for self-servitude, or the Europeans are a naturally superior race. This is a sort
of parody of Hitlarian science directed uniquely today against Arabs and
Muslims, and we must be very firm, as not even going through the motions of
arguing against it; it is the purest drivel.
On the other hand, there is the much more credible and serious stipulation
that, like every other instance of humanity, Arab and Muslim life has an
inherent value and dignity, which are expressed by Arabs and Muslims in
their unique culture style, and those expressions neednít resemble or be a copy
of one approved model certified by Richard Perle suitable for everyone. The
whole point about human diversity is that it is in the end a form of deep
coexistence between very different forms of individuality and experience that
canít all be reduced to one superior form that we should all follow. And thatís
behind this absolutely ridiculous, hubristic, arrogant idea that somehow
America has gone to Iraq to liberate the Iraqis and show them the true way. I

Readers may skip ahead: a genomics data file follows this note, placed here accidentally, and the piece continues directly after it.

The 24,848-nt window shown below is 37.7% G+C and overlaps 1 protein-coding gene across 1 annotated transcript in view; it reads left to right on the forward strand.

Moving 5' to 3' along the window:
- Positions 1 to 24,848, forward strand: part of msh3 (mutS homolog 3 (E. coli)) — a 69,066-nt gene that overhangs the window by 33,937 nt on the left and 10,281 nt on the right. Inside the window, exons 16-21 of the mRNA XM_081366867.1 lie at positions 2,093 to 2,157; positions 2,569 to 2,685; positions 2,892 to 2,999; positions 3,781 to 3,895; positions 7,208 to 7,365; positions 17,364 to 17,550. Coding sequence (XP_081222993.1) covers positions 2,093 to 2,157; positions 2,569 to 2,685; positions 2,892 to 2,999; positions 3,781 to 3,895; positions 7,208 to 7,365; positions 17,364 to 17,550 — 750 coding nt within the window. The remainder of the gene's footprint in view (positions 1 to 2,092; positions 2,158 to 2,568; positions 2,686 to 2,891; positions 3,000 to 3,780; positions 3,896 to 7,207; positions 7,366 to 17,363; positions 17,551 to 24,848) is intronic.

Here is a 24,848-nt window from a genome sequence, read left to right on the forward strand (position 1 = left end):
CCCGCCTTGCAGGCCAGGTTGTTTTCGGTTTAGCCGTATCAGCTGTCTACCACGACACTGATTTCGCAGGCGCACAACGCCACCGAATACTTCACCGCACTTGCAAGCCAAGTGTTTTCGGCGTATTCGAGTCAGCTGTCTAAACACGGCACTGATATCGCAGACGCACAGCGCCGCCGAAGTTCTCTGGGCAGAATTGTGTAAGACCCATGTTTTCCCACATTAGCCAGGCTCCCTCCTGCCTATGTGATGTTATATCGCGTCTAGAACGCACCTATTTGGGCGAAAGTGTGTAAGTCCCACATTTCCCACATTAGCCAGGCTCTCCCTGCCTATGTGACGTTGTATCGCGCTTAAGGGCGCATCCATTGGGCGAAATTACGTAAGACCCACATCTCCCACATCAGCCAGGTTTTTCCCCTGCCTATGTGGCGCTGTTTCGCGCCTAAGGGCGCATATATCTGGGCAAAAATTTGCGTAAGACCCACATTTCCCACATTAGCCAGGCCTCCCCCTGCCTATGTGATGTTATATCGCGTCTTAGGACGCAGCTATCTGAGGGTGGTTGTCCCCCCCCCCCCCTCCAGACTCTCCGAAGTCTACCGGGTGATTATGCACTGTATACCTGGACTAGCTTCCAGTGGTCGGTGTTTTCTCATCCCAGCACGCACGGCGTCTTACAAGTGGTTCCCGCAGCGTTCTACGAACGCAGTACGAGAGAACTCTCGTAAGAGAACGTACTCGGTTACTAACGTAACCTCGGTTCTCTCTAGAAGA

mean who gave them that authority? What illumination came down on
President Bush, I can barely get himself onto a golf course?
This spurious argument foisted on us by pundits all over the mainstream
media who bewail the lack of development and knowledge in the Arab world
and alas, it has been picked up by the United Nations in the Arab human
development report, which is full of the most immature and puerile
generalizations about how many books are translated. For example, they say
300 books have been translated in the Arab world only, well how many books
have been translated from other languages into America? Only 300 and this is
the most powerful, the richest, the most developed country in the world. If
you ask how many books from Arabic have been translated into English, Iíll